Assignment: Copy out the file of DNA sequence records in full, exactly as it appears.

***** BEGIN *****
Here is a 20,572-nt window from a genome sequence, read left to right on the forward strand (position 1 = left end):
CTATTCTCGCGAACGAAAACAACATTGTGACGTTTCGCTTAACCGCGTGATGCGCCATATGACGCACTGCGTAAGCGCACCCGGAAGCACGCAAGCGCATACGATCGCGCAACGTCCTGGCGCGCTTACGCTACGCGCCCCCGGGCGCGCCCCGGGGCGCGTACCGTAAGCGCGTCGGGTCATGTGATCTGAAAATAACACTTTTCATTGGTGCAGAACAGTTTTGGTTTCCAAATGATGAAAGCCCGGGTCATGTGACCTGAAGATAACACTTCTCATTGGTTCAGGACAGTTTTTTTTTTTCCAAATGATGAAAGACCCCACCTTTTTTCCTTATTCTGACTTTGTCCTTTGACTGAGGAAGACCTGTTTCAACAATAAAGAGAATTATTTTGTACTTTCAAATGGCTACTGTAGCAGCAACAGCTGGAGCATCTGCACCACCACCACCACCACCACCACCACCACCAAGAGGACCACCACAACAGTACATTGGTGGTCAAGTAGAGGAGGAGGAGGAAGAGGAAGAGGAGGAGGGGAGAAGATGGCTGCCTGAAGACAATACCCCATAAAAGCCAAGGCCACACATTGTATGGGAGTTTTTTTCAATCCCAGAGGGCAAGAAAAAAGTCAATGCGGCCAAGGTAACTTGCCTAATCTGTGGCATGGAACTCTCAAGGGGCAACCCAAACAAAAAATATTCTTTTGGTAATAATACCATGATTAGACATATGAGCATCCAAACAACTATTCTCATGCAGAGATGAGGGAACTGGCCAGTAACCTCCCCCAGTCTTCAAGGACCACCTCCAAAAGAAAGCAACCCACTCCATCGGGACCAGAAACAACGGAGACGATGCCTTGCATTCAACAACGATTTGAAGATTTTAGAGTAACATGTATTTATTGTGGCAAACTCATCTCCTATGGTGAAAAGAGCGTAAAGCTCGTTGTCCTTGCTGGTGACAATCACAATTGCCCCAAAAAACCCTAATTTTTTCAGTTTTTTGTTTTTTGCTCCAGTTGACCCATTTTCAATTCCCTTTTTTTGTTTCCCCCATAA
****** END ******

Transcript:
Here is a 20,572-nt window from a genome sequence, read left to right on the forward strand (position 1 = left end):
CTATTCTCGCGAACGAAAACAACATTGTGACGTTTCGCTTAACCGCGTGATGCGCCATATGACGCACTGCGTAAGCGCACCCGGAAGCACGCAAGCGCATACGATCGCGCAACGTCCTGGCGCGCTTACGCTACGCGCCCCCGGGCGCGCCCCGGGGCGCGTACCGTAAGCGCGTCGGGTCATGTGATCTGAAAATAACACTTTTCATTGGTGCAGAACAGTTTTGGTTTCCAAATGATGAAAGCCCGGGTCATGTGACCTGAAGATAACACTTCTCATTGGTTCAGGACAGTTTTTTTTTTTCCAAATGATGAAAGACCCCACCTTTTTTCCTTATTCTGACTTTGTCCTTTGACTGAGGAAGACCTGTTTCAACAATAAAGAGAATTATTTTGTACTTTCAAATGGCTACTGTAGCAGCAACAGCTGGAGCATCTGCACCACCACCACCACCACCACCACCACCACCAAGAGGACCACCACAACAGTACATTGGTGGTCAAGTAGAGGAGGAGGAGGAAGAGGAAGAGGAGGAGGGGAGAAGATGGCTGCCTGAAGACAATACCCCATAAAAGCCAAGGCCACACATTGTATGGGAGTTTTTTTCAATCCCAGAGGGCAAGAAAAAAGTCAATGCGGCCAAGGTAACTTGCCTAATCTGTGGCATGGAACTCTCAAGGGGCAACCCAAACAAAAAATATTCTTTTGGTAATAATACCATGATTAGACATATGAGCATCCAAACAACTATTCTCATGCAGAGATGAGGGAACTGGCCAGTAACCTCCCCCAGTCTTCAAGGACCACCTCCAAAAGAAAGCAACCCACTCCATCGGGACCAGAAACAACGGAGACGATGCCTTGCATTCAACAACGATTTGAAGATTTTAGAGTAACATGTATTTATTGTGGCAAACTCATCTCCTATGGTGAAAAGAGCGTAAAGCTCGTTGTCCTTGCTGGTGACAATCACAATTGCCCCAAAAAACCCTAATTTTTTCAGTTTTTTGTTTTTTGCTCCAGTTGACCCATTTTCAATTCCCTTTTTTTGTTTCCCCCATAA